The Thankful Project | Piano

Nov 5, 2013

Today's Thankful Project prompt: A talent you have. 

Whenever I'm asked about my talents, piano comes to mind. I started taking lessons when I was eight years old with a professional music academy a few towns away. My mom said that I was always singing when I was younger and it was clear that I had an early love for music. If you ask my husband, he'll tell you that is still true!

My first teacher was Sonya. I remember lesson after lesson in her basement studio, and I remember even more the knot in my stomach before each lesson if I hadn't practiced well or wasn't prepared. I was classically trained and my teachers were hard core. I was supposed to practice at least 45 minutes a day, and that was when I first started taking lessons at eight. The requirement got progressively longer each year! They were training me for a profession in music, not just to play for enjoyment. I remember days where I'd dread practice time. We were home-schooled and my mom scheduled it into our school day curriculum. I would do everything I could to avoid practice time, purposely create distractions during it, and love when I could convince my mom to let me skip today's practice if I could double up tomorrow.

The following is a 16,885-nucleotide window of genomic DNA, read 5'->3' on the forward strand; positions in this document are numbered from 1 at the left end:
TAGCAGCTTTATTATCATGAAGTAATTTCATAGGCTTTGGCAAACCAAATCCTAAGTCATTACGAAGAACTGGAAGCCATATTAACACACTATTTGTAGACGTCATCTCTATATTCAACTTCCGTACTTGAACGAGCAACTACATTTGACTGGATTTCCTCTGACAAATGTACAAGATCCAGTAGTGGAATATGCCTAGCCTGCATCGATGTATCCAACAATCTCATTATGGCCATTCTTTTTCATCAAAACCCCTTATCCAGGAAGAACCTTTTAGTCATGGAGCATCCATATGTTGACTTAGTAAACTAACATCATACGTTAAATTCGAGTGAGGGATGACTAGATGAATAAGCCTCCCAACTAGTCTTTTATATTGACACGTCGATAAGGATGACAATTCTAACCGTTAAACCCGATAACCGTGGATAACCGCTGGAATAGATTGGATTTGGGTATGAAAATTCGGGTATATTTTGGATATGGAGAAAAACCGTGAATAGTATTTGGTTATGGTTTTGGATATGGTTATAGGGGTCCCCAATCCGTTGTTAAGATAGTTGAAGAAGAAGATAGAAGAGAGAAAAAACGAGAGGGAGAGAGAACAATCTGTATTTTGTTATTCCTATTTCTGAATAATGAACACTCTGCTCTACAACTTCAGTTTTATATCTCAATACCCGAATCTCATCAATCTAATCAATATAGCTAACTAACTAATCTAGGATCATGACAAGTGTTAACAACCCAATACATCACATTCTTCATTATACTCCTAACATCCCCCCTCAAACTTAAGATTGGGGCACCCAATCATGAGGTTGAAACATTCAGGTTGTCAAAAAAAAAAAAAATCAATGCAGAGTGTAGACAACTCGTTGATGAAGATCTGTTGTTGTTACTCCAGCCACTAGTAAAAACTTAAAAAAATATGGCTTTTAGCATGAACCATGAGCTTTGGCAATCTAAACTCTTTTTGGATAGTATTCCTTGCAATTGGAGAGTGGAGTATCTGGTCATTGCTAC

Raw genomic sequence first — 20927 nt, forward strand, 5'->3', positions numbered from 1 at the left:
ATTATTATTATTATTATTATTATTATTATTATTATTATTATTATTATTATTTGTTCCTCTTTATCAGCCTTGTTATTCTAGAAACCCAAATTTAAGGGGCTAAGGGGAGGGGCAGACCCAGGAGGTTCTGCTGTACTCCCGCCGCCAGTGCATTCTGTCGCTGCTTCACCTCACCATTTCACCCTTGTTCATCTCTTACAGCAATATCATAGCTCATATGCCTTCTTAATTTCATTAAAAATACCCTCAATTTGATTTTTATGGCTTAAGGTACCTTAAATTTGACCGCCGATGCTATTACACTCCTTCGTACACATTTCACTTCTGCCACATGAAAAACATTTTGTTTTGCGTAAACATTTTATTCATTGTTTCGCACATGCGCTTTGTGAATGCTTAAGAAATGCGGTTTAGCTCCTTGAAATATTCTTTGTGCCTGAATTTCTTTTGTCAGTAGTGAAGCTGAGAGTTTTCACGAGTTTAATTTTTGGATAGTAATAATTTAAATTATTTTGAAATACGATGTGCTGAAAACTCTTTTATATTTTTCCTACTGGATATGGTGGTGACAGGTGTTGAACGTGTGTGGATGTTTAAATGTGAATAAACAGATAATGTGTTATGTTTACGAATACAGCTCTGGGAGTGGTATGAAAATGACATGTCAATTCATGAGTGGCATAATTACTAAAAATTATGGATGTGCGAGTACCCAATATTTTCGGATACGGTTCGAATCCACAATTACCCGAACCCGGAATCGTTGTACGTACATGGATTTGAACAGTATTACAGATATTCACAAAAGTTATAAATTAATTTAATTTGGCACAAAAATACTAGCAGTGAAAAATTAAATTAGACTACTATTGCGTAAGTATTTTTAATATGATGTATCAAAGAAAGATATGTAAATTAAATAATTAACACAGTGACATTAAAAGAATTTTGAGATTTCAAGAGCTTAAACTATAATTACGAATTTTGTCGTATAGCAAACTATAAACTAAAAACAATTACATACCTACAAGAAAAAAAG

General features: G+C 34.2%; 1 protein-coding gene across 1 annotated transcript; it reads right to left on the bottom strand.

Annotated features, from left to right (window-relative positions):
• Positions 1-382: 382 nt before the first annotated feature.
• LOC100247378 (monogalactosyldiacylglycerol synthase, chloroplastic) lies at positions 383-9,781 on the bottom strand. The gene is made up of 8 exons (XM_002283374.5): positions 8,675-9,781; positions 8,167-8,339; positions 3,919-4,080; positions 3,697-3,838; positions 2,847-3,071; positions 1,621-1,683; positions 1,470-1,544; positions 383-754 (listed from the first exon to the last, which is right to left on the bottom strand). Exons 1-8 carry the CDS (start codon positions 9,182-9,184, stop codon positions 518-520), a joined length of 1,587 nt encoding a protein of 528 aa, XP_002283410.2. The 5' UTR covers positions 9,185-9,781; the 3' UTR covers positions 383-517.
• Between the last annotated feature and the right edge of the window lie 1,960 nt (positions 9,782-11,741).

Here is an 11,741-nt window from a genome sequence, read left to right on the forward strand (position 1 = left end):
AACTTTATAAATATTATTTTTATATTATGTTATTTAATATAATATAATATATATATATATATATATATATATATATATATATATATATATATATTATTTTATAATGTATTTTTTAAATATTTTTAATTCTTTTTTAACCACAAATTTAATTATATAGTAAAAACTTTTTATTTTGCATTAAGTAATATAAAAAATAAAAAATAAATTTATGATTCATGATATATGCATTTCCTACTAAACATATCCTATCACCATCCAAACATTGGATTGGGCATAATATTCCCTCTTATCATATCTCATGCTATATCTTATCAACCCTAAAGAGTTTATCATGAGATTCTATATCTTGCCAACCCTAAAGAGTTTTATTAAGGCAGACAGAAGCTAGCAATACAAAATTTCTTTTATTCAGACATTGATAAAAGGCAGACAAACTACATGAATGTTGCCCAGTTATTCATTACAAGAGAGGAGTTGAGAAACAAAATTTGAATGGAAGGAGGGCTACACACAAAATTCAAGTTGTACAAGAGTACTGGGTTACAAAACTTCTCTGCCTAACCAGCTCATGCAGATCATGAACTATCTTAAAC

I can't count the number of recitals I've played in. Before each one I'd be a nervous wreck and always compare myself to the other students...more serious than I am, more dedicated that I am, more talented. When it was my turn, I would pray the entire way down to the stage that I wouldn't trip and fall on my face in front of a hundred or more people. I would walk to the piano, turn to face the audience hands at my side, shoot a glance at my teacher, and bow before taking a seat at the bench. You never just sat down and played. You always adjusted the bench, either forward or back or up or down. We were required to play by memorization and never had music with us on stage. My biggest fear was that I would lose track of where I was in a song and not be able to recover if I messed up or missed a few measures.